(Yes, these again! The series continues!)
While it wasn't the trailblazer when it came to starting the 1970s Japanese hero boom, KAMEN RIDER was definitely the spark that made it explode. All the proof you need is the slate of featurettes on this disc. Not one of them features the Riders (though some trailers with them are included), but their scarf-wearing presence is looming in the background at every turn.
HENSHIN NINJA ARASHI kicks things off, and the best way I can explain it is by calling it a Kamen Rider period piece. There is a very distinct feeling that this is what a Rider show would be like as a chanbara. That is counterbalanced by the unfortunate resemblance the titular character bears to a big chicken. I am told he's supposed to be a hawk, but I'll be darned if he doesn't look like a chicken man to me. So the costume is a bit of a problem, though not an insurmountable one. It just makes me wonder if an alternate title for the series could have been "The Ninja Chicken Emergency".
Kidding aside, ARASHI is by no means a bad show. It is overshadowed a great deal by P Productions' twin LION MARU series, but that's more of a reflection of their influence rather than any deficiencies in ARASHI. While jidai geki Kamen Rider isn't my cup of tea, that doesn't mean it can't be fun.
Takao Saito's creation CHOJIN BAROM-1 might as well be called NOT KAMEN RIDER BUT ALMOST during the phase of the series reflected in its film. The hero resembles a Rider. He drives a fancy car instead of a motorcycle. His kaijin are very Shocker-esque. Even the music recalls KAMEN RIDER! BAROM-1 has its own peculiar twist on things, including the surprising secret of the hero's true identity. It's just that if Toei hadn't made the show, it might have been legally actionable. It changed as it progressed, with some seriously loopy monsters, so perhaps even the people involved felt a desire to do something different.
ROBOT KEIJI, about a robot who dresses in people clothes and works as a detective of sorts, is one of the more oddly constructed featurettes I have ever seen. It's not a narrative, but rather a highlight film from the beginning of the ROBOT KEIJI series! This fact came crashing home when the narrator informed me that the character who had just appeared on-screen was played by "Chiba Shinichi" (Sonny Chiba), the brother of series co-star Jiro Chiba. Excuse me? It's a jarring and not entirely satisfying way to watch one of these play out, but you get to see plenty of robot fighting action as a result.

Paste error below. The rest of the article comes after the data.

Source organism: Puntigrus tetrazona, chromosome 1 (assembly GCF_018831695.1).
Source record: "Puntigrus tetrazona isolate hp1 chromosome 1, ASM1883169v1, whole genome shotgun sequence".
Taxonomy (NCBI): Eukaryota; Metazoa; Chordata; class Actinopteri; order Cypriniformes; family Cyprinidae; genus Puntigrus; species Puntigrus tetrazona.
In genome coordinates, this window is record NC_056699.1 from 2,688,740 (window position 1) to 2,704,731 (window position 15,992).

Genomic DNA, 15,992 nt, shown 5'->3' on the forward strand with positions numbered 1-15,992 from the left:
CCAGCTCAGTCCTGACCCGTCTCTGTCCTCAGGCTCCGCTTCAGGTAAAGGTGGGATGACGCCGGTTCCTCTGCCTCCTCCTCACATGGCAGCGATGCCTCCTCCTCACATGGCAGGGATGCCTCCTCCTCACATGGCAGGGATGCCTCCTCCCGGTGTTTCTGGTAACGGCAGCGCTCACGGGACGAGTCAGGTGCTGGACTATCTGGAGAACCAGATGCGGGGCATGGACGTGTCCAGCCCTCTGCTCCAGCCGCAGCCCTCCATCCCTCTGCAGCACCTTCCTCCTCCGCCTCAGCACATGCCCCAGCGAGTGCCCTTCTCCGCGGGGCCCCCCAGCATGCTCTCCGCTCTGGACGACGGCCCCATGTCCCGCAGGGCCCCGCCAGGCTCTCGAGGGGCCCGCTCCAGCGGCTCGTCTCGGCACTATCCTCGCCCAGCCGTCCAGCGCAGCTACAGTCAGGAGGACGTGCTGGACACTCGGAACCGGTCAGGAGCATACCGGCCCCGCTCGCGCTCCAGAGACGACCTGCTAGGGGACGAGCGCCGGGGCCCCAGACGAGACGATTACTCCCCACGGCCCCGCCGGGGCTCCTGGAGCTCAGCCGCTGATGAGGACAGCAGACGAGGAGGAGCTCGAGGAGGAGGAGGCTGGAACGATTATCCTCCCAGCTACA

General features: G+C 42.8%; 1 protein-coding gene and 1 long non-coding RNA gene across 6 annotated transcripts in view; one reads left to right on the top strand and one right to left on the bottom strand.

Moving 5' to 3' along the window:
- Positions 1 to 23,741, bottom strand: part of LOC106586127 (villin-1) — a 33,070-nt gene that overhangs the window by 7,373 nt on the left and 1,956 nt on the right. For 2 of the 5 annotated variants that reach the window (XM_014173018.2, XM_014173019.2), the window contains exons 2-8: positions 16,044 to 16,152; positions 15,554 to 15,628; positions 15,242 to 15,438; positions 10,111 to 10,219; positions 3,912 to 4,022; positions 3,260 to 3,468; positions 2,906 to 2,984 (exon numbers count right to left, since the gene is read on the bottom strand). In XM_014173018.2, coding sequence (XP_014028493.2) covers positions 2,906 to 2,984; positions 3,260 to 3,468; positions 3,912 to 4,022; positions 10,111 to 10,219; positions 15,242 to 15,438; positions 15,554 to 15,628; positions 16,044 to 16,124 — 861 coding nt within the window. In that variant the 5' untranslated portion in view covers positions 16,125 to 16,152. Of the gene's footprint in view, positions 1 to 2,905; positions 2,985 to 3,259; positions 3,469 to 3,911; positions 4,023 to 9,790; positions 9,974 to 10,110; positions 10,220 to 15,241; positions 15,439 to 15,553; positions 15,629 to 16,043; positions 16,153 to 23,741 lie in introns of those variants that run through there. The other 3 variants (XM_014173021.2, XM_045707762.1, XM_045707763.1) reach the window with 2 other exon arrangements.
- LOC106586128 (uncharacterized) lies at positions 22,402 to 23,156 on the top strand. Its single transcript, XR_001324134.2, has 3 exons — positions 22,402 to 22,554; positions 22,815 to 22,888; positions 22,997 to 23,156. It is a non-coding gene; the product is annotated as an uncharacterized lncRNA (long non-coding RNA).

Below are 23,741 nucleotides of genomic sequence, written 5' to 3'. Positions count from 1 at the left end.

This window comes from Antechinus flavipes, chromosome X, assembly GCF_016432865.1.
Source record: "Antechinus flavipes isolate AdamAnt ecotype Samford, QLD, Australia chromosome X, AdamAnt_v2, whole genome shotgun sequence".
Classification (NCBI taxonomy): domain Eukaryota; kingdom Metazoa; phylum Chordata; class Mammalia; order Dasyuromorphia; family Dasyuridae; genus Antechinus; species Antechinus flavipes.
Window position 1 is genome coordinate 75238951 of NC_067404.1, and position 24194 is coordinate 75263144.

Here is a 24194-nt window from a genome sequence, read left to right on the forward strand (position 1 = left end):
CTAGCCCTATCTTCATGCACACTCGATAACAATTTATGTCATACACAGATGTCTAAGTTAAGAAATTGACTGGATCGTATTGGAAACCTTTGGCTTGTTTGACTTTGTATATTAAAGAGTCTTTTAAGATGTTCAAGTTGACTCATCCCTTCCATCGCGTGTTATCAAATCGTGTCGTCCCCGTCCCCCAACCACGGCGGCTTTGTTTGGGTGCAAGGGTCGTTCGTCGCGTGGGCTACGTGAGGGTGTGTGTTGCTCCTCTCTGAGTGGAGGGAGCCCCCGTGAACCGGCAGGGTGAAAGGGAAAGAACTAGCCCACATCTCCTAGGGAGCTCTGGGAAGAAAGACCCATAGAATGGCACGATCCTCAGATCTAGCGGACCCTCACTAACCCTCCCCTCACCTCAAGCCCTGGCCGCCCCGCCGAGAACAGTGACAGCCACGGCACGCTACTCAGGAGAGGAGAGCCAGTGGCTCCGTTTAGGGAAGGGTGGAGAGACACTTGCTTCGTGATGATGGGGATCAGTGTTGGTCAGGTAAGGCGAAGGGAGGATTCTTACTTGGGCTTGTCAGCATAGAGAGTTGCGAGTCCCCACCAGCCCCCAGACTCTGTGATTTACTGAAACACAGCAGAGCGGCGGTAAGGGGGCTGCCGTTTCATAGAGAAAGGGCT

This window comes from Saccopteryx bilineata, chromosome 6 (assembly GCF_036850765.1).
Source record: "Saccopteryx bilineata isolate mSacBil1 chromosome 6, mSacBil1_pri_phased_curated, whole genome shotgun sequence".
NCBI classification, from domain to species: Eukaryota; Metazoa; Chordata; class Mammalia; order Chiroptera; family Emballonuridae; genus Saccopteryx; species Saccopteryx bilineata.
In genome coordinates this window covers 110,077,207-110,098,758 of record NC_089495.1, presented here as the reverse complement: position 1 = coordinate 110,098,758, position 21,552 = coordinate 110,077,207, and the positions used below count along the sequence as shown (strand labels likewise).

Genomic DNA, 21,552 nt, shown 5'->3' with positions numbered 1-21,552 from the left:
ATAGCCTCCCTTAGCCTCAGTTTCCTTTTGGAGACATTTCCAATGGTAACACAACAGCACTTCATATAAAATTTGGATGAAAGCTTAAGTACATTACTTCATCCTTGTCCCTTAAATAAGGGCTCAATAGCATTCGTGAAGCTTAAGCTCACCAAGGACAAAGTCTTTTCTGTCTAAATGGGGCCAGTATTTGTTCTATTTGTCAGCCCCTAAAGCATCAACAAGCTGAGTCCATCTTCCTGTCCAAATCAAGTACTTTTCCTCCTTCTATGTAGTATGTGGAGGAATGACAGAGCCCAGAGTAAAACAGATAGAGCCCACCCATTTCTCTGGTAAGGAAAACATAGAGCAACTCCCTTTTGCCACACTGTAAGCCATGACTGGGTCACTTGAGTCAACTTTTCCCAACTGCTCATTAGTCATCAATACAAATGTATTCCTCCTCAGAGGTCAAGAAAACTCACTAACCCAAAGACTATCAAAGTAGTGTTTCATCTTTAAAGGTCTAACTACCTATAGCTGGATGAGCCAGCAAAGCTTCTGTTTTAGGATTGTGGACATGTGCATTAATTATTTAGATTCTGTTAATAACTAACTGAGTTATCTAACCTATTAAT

KIKAIDER 01 is a cropped 35 mm blow-up of the shot on 16 mm first episode of the series. So it should be relatively easy to follow, right? Well, this show sort of hits the ground running, and there's a lot of inexplicable stuff in the movie as a consequence. The completely unnecessary Hanpei Hattori stand-in dude who ended up being dropped from the show for adding nothing is a good example of that. Still, it's a strong start for the show, and KIKAIDER was probably the biggest success of the similar shows launched in the wake of the KAMEN RIDER franchise. Its sequel didn't quite match that peak, but it has many virtues in its own right.
INAZUMAN FLASH is another "blow-up", and it strikes me as an odd choice considering that our hero is barely in his heroic guise in this episode! FLASH is the sequel/continuation (take your pick) of INAZUMAN and not as quirky as that series was. Actually, this whole thing feels pretty bleak and a little bit of a downer for a kids festival entry. I wonder why they did that?
I'm looking over what I've just written here, and I almost feel like I should apologize. I like Japanese superheroes, really! I even like all of these series to varying degrees. But there's no question that the Riders were king at Toei during this period, and it is reflected in the fact that all of their movies are more memorable than these.
Tune in for Disc 3 coverage (whenever I get around to it) when we discuss the longest running tokusatsu series of the 1970s.